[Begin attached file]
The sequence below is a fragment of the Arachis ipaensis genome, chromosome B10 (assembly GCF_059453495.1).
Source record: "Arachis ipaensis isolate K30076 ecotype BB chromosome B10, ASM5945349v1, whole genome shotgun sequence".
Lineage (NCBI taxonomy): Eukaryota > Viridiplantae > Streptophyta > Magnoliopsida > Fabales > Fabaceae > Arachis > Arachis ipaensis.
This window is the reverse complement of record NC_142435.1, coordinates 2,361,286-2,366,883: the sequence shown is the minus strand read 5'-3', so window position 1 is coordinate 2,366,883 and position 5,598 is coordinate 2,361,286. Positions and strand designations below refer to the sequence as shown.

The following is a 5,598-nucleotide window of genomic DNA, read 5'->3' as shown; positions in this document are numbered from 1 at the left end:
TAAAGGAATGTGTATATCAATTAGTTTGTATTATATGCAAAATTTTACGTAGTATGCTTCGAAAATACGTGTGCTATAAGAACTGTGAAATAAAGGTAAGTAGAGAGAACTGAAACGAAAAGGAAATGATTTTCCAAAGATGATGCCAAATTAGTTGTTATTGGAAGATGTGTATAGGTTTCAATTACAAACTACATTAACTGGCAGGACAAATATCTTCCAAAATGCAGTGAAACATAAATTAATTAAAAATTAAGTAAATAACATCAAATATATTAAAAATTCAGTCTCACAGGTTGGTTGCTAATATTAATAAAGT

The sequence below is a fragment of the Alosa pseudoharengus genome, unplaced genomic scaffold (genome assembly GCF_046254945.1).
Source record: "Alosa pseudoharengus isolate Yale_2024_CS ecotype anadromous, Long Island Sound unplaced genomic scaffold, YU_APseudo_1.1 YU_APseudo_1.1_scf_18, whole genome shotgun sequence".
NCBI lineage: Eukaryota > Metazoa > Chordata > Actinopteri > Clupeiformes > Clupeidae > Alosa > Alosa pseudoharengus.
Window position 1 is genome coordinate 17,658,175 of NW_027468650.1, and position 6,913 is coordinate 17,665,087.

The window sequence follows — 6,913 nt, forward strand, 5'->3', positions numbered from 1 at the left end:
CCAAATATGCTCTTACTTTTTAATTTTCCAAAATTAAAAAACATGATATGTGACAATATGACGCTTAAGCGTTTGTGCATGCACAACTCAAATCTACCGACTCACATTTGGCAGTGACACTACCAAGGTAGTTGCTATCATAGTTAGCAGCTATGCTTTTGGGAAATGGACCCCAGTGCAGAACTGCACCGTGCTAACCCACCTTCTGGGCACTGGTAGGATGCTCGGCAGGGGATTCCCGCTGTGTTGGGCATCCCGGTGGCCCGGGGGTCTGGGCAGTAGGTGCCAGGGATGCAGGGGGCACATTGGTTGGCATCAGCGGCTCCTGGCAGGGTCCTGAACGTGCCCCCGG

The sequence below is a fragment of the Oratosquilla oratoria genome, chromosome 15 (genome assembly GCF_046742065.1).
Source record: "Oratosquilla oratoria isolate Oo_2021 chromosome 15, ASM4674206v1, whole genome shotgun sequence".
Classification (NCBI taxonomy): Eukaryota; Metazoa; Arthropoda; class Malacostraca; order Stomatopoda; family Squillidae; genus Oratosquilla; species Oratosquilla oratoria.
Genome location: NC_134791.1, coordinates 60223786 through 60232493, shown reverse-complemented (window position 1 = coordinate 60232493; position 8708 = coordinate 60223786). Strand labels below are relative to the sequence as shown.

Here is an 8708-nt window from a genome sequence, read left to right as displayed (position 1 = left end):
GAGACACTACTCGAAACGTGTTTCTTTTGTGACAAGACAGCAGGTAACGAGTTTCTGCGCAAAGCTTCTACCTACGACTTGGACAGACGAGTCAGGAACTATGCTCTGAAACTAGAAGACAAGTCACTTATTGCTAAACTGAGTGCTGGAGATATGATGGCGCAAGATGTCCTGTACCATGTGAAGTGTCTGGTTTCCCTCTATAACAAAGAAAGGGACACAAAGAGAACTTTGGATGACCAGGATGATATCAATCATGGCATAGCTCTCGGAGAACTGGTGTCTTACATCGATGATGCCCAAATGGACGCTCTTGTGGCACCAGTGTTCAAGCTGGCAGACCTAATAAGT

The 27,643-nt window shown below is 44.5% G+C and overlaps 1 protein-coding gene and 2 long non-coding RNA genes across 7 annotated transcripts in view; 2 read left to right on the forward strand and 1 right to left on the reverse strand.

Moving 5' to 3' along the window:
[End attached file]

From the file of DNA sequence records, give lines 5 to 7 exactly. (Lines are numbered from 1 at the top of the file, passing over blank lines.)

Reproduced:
The following is a 5,598-nucleotide window of genomic DNA, read 5'->3' as shown; positions in this document are numbered from 1 at the left end:
TAAAGGAATGTGTATATCAATTAGTTTGTATTATATGCAAAATTTTACGTAGTATGCTTCGAAAATACGTGTGCTATAAGAACTGTGAAATAAAGGTAAGTAGAGAGAACTGAAACGAAAAGGAAATGATTTTCCAAAGATGATGCCAAATTAGTTGTTATTGGAAGATGTGTATAGGTTTCAATTACAAACTACATTAACTGGCAGGACAAATATCTTCCAAAATGCAGTGAAACATAAATTAATTAAAAATTAAGTAAATAACATCAAATATATTAAAAATTCAGTCTCACAGGTTGGTTGCTAATATTAATAAAGT

The sequence below is a fragment of the Alosa pseudoharengus genome, unplaced genomic scaffold (genome assembly GCF_046254945.1).